The dark side of Miss Universe Japan


Photo: Hot Gossip Italia (flickr)

TOKYO—Recently, a new Miss Universe Japan was crowned.  Ariana Miyamoto will represent her country in the 2015 Miss Universe contest.  If she’s not chased out of the country first.

Some Japanese feel Miyamoto doesn’t properly exemplify the Pacific Rim nation.  “It’s not that she’s not Japanese enough,” said Yoko Hori, head of One True Japan.  “It’s just that she’s not racially pure enough.”

Miyamoto has a Japanese mother and a black father.  In Japan, she’s referred to as hafu.  “Hafu is not a negative word in the Japanese language,” explained Koji Noguchi from Tokyo English School.  “It means biracial.  The inferiority is merely implied.”

As the first mixed race winner of the pageant, Miyamoto has been closely scrutinized in a largely homogenous population.  In 2013, less than two percent of births in the country were biracial.  “Miyamoto’s black heritage isn’t troublesome,” said Hori.  “Rather, it’s her lack of Japanese heritage that bothers most people.”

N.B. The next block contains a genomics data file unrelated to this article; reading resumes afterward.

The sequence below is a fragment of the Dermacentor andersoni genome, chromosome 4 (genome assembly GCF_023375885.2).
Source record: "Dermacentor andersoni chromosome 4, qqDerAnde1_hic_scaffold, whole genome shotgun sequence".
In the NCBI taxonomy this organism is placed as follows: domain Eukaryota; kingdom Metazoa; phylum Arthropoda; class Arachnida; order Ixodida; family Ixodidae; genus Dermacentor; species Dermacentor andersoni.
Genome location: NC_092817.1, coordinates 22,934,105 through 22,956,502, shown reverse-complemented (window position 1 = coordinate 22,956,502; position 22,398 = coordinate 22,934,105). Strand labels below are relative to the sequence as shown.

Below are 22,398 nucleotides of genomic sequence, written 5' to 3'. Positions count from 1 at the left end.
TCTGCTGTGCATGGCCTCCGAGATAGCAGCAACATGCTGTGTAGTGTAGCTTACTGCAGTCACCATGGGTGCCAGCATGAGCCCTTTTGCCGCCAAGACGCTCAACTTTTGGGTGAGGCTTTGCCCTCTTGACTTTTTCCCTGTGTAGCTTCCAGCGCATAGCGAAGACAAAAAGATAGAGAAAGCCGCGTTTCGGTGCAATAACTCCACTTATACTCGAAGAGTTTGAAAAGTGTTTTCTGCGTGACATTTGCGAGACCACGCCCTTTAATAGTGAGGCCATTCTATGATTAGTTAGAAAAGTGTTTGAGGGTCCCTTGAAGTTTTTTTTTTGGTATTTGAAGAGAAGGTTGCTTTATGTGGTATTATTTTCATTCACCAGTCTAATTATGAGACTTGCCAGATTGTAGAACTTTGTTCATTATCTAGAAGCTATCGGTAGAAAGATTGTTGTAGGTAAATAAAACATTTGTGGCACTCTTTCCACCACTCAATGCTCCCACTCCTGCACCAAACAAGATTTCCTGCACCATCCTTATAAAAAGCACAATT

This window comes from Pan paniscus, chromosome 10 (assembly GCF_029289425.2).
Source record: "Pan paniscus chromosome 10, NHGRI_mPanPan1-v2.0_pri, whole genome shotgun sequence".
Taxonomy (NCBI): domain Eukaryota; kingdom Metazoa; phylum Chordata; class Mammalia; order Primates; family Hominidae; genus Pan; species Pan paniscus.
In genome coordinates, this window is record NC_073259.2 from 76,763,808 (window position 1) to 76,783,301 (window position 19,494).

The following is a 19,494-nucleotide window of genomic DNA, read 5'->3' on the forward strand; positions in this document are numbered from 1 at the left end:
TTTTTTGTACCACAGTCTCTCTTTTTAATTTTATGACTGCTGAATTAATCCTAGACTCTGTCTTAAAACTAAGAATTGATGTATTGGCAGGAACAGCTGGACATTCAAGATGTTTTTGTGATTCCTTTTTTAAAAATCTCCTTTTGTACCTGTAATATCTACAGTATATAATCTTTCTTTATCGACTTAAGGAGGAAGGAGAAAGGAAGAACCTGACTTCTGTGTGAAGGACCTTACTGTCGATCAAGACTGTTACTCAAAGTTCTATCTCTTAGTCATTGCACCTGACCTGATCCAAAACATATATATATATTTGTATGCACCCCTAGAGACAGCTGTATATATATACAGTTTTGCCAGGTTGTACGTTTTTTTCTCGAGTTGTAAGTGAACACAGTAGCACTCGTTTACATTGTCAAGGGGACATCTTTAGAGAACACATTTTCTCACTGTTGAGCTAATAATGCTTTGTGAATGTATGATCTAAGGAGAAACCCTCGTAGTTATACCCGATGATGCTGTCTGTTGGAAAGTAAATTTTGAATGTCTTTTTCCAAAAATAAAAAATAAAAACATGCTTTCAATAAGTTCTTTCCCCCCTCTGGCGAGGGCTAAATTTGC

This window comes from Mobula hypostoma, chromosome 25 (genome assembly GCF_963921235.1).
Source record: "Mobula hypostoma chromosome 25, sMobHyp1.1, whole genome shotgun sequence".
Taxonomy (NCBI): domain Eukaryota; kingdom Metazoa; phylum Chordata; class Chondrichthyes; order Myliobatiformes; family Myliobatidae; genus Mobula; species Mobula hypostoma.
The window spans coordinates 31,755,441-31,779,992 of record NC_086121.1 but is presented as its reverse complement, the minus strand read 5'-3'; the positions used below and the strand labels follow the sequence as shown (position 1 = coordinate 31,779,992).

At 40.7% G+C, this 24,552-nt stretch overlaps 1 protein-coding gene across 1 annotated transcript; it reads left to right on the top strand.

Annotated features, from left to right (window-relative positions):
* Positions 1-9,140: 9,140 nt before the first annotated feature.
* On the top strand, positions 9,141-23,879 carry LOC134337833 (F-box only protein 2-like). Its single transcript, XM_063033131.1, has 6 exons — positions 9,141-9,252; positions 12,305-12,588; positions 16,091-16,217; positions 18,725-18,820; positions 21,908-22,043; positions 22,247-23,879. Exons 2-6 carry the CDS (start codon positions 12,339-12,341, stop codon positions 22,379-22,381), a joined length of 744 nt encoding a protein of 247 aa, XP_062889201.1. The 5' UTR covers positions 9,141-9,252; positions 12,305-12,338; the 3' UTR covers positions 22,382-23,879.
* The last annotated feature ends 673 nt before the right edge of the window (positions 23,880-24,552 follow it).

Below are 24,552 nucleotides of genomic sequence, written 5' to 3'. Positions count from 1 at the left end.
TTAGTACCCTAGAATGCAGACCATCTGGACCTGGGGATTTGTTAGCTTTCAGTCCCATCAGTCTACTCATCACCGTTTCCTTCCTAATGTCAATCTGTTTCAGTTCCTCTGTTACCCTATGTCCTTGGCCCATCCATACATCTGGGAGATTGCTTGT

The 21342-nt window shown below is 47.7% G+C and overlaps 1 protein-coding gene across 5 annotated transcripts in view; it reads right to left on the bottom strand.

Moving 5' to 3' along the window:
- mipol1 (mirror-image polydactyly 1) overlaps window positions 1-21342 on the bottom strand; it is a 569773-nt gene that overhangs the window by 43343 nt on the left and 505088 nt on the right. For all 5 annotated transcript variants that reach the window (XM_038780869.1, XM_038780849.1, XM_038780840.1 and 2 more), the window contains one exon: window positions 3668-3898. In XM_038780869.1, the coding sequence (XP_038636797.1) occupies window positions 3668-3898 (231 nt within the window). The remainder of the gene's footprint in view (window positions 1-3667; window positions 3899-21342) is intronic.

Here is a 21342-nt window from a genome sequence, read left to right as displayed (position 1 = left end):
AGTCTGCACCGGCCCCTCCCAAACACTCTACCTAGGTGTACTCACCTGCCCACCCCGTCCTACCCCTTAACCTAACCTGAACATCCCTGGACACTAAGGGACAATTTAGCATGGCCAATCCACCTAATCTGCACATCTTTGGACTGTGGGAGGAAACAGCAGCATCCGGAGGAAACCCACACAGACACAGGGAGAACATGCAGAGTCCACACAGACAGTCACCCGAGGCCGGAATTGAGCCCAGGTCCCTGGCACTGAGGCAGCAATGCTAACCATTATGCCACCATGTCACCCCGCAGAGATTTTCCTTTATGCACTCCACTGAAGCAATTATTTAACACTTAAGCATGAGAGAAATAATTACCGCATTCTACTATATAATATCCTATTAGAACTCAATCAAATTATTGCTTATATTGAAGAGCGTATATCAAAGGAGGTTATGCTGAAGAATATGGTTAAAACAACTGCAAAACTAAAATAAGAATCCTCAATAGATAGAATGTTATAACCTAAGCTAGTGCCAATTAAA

Miss Universe Japan was created to give Japan more viable candidates in the Miss Universe contest.  “When we present Miss Universe Japan at the international contest, we want people to look at her and immediately think of Japan. Not some other country.  Or any other country,” said pageant head Rei Kimura.

Miss Universe Japan judge Itsuo Mita has suggested a re-vote.  “I think we all wanted to show that we are liberals who embrace the changing face of our country.  But I also think we were relying on the other judges to do the right thing.  We won’t make that mistake again.”

Molly Donovan

Molly Donovan

I grew up in the USA, but don’t hold that against me because I’m also Canadian.

Just think of me as the mole.

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